treatment

Rapid Opiate Detox

Simply put, the Rapid Detox Procedure eliminates the body's craving for certain highly-addictive drugs such as heroin and methadone by literally purging the system.

This opiate reversal procedure is conducted under general anesthetia and is followed by a maintenance program employing Naltrexone in conjunction with counseling. This highly successful program for individuals who have become dependent upon opiate-based drugs and medications brings together two integral parts of the recovery process. Utilizing the clinically safe procedure know as, Anesthesia Assisted Rapid Opiate Detoxification (AAROD) which provides a rapid detoxification process (4 - 6 hours) that significantly diminishes the withdrawal discomfort and time. This is followed by structured continuing care for ongoing recovery. It has shown to be successful in treating dependency on wide range of opiate-based drugs and medications including:

While under general anesthetia, the patient is administered medications that remove the opiates (narcotics) from the nervous system.

This causes immediate and sudden withdrawal. However, since the patient is unconscious, he/she avoids the anguish of rapid withdrawal. Naltrexone and Naloxone - two powerful yet safe drugs - are then administered, reducing the normal withdrawal period from five or six days to five or six hours.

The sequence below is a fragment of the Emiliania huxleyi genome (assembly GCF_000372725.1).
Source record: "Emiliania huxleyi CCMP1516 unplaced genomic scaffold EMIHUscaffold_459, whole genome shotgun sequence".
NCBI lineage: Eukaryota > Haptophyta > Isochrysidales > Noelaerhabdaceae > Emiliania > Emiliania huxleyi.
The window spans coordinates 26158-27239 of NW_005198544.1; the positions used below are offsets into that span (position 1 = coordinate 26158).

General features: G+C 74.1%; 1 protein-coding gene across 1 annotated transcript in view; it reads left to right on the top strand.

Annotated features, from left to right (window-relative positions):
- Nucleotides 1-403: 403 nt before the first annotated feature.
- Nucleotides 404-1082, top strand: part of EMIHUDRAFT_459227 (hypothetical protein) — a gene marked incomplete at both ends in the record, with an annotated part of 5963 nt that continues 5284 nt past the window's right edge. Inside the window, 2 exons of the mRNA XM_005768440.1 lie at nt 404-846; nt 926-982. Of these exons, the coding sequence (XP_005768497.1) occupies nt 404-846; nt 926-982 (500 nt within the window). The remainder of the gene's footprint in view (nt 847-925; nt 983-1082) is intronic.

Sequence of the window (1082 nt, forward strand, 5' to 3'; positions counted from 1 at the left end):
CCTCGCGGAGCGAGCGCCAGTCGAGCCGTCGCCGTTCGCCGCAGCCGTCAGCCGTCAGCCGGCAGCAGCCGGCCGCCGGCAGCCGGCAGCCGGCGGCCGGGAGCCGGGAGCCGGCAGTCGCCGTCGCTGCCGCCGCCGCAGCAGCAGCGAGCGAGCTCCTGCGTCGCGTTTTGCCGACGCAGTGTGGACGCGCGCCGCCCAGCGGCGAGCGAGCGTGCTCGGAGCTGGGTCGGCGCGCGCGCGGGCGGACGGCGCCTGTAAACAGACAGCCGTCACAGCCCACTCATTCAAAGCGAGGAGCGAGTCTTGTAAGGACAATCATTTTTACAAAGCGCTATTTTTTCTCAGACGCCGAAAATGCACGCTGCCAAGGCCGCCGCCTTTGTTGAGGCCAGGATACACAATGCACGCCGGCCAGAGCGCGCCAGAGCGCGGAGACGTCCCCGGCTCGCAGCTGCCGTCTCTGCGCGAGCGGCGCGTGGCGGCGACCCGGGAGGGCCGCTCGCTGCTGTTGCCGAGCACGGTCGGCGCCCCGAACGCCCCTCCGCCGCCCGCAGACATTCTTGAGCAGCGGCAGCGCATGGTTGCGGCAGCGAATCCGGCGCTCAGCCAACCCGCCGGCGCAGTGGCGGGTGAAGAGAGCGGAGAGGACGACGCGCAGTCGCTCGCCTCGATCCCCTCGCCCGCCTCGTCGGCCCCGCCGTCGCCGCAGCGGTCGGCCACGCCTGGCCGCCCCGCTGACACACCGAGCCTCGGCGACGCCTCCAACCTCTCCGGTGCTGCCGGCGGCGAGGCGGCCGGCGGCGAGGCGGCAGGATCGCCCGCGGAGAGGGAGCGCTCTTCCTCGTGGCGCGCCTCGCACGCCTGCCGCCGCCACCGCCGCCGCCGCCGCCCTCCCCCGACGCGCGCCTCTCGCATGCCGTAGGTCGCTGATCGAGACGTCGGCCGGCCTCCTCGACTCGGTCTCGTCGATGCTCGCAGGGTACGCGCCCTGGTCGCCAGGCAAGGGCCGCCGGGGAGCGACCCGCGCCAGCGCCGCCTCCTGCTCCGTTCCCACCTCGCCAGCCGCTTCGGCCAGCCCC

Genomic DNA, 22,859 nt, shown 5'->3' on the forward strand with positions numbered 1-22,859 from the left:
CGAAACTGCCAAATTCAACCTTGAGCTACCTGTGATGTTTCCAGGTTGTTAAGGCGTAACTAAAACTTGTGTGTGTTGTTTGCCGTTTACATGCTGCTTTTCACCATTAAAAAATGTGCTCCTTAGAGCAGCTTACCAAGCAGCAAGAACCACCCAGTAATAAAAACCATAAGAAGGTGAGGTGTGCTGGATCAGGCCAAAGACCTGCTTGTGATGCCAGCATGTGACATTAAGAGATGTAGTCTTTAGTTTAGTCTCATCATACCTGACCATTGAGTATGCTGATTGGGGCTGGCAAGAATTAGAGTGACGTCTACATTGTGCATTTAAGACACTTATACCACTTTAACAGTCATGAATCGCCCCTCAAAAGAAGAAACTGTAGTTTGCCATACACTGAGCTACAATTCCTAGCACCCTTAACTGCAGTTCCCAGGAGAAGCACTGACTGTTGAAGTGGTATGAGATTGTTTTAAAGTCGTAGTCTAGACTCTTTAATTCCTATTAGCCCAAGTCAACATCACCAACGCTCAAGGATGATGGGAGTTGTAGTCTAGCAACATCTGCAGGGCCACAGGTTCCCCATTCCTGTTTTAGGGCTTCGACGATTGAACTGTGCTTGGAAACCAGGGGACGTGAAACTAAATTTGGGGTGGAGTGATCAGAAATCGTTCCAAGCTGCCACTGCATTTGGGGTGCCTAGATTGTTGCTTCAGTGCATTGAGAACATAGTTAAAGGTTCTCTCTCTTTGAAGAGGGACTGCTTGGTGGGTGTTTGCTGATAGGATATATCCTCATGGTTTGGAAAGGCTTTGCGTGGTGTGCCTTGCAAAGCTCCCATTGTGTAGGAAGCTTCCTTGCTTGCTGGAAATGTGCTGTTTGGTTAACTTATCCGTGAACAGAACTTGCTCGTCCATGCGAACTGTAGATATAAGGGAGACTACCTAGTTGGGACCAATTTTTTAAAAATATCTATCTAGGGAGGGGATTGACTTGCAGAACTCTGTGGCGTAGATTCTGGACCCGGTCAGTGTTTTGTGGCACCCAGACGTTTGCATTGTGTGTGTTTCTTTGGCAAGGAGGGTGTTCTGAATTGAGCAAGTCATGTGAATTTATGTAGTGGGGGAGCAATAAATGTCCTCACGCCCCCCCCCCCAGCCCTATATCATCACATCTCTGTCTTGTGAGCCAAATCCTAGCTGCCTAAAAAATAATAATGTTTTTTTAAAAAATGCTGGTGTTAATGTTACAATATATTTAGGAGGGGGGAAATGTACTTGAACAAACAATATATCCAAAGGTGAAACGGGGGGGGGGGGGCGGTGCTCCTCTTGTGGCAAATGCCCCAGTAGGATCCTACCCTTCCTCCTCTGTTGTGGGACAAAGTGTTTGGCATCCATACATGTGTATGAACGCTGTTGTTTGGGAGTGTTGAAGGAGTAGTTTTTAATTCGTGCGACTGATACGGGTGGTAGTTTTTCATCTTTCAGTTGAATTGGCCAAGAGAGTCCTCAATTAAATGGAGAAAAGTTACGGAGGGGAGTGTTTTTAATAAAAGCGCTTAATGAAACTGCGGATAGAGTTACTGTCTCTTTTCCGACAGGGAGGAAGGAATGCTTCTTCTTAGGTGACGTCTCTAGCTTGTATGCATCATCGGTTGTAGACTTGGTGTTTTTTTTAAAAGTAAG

The patient is then maintained in a state where he/she essentially sleeps through the worst of the withdrawal symptoms over several hours.

When the patient awakens, he/she will have lost their craving for heroin but may experience some residual withdrawal symptoms. However, these symptoms will not increase and will, in fact, decrease, as the patient continues to improve. The patient is provided with medications to help relieve most of the withdrawal symptoms.

What Is Naltrexone Maintenance Therapy?

Naltrexone is a medication that blocks the effects of heroin, Methadone and other prescribed pain medications.

Naltrexone works by entering the brain and nervous systems and attaching itself to small areas called receptor sites. For heroin to produce its effect it must attach itself to these receptor sites. However, since the Naltrexone has already done so, it prevents the heroin from doing likewise. Therefore, the patient does not get "high" and avoids relapse. It is recommended that Naltrexone therapy be maintained for at least six months. Naltrexone is completely effective, produces very few side effects, and is fully approved by the FDA.